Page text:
Here are some of the medical technologies that will change the way we live and treat ourselves in the years to come. These include AI-based diagnostics, smart watches and Precision medicine. What is next for these technologies? In the years to come, these technologies will revolutionize healthcare. But first, let’s look at what they are.
Predictive analytics and precision medicine are rapidly advancing in healthcare. This field draws on biomedical and social data collected in the real world, including electronic health records, disease registries, at-home sensors, and claims activities. While some healthcare provider organizations are already well on their way, most are still in the early stages of this transformation.
Precision medicine has the potential to create powerful new discoveries and therapies based on the genetic makeup of an individual patient. For example, the use of molecular pathology in cancer diagnosis is transforming treatment. Molecular tests allow physicians to identify a patient’s genetic risk factors for various types of cancer and identify the mutation profile of their tumors. These results enable physicians to choose the best treatment for the patient.
Artificial organs supply
The artificial organs and bionics market is expected to reach US$54 billion by 2027. The growth rate is estimated to be 10.4% in that period, according to Fairfield Market Research. This growth is attributed to the massive gap in supply and demand for human organ transplantation. However, the market is likely to encounter certain challenges owing to the long waiting list for organ donors and the contradictions between organ donation and artificial organs.
This report examines the market for artificial vital organs and medical bionics. It identifies the market drivers, barriers, opportunities, and challenges, as well as revenue growth projections.
Among the various types of medical diagnostics, AI-based diagnostics are a promising technology for healthcare organizations. These technology solutions enhance the accuracy and precision of diagnostics. These innovative solutions combine various data sources to identify and evaluate diseases and their progression. The AI-powered augmented diagnostic solutions are an example of such technologies.
AI-based diagnostics are used to aid physicians in making diagnosis and treatment decisions. They can be used to diagnose and manage a variety of diseases, from cancer to cardiac arrhythmias. The increasing prevalence of chronic illnesses is one of the factors driving the growth of this technology. In addition, AI-based solutions are expected to increase the speed of healthcare delivery and enhance physician judgment.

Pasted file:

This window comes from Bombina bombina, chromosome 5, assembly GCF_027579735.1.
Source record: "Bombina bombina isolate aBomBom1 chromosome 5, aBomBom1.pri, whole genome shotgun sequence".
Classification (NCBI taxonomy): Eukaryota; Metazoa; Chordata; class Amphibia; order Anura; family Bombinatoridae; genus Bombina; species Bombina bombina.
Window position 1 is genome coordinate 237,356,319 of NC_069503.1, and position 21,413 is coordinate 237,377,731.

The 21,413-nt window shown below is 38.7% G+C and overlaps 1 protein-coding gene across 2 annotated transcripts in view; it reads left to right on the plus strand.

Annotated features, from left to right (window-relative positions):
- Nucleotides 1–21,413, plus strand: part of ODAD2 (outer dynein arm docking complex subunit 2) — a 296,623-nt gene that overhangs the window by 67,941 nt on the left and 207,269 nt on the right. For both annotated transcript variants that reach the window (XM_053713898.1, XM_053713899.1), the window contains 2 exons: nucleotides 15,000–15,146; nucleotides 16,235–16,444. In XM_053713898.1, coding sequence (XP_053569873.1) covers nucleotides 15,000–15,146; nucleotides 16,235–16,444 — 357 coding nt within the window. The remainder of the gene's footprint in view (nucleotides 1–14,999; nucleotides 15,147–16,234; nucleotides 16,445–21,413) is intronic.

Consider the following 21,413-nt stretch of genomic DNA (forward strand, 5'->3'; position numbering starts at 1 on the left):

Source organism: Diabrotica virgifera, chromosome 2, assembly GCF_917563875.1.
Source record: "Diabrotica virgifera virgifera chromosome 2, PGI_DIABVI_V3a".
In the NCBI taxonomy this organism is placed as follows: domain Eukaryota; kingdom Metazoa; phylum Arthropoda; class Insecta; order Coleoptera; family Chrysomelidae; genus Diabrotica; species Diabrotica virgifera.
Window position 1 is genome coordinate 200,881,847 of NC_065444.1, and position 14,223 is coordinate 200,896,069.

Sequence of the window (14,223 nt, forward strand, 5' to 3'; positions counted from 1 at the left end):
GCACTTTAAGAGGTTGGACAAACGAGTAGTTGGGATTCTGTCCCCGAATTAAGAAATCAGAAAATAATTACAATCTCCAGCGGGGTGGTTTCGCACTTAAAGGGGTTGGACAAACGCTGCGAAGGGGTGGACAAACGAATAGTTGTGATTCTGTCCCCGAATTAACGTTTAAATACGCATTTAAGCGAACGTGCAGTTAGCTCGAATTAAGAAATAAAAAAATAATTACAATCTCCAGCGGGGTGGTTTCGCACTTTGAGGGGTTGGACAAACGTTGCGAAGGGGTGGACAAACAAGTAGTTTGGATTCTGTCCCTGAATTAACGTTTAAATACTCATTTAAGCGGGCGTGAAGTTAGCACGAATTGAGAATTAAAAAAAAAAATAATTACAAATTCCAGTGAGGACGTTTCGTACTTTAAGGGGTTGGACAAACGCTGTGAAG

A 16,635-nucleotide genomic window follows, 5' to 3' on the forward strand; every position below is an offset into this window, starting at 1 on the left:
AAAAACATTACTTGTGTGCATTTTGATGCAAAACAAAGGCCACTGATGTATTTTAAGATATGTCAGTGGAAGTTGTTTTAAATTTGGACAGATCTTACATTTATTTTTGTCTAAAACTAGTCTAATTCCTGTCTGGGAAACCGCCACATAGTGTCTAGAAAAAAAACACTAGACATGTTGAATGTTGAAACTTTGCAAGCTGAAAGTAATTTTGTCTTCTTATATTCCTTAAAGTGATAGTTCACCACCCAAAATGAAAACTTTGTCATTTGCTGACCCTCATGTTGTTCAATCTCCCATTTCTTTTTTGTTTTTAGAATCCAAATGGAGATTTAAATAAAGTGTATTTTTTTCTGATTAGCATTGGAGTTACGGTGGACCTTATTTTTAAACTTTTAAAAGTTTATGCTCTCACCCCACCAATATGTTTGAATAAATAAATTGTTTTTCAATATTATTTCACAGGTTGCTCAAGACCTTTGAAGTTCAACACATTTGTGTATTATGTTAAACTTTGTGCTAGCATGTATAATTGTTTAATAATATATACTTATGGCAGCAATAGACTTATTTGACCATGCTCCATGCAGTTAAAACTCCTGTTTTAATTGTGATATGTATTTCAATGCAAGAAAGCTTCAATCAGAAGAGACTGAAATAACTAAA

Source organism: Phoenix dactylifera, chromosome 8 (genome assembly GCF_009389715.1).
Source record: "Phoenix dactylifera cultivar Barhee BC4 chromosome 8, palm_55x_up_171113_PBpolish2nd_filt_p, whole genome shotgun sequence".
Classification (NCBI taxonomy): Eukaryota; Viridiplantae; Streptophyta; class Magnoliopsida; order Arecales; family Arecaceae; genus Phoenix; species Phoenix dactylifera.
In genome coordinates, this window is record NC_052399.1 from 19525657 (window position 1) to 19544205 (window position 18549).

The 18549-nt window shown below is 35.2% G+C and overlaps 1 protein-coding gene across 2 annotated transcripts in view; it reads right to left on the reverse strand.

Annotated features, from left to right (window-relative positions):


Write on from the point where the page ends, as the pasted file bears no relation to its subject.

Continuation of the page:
As the use of wearable technologies expands, the medical field will be able to better monitor a patient’s health and alert physicians if there are changes in their condition. Wearable devices can track heart and blood pressure information and communicate that data to a doctor. The Apple Watch, for example, can detect signs of heart disease and send an alert to a doctor if the patient falls ill.
Smartwatches with medical technology are still a few years away from reaching their full potential, but they do offer a number of benefits for the wearer. One of these benefits is the ease of use. While medical alert devices can be uncomfortable to wear, smartwatches are more comfortable to wear.
AI-based data services
AI-powered data services in medical technologies will enable doctors to focus more on diagnosing and treating patients. A doctor spends around eight hours per week on administrative work, so this technology will help doctors free up that time to focus on more clinically complex tasks. In addition, AI-powered solutions will empower medical staff with the ability to identify and respond to risks before they develop into larger problems. This can lead to improved patient satisfaction and lower healthcare costs.
Some companies are already testing AI-based data services in medical fields. For example, one startup, Caption Health, has developed an algorithm to help doctors identify early disease using ultrasounds. Another company, Glooko, is working with Novo Nordisk to use AI to provide personalized diabetes monitoring tools for patients.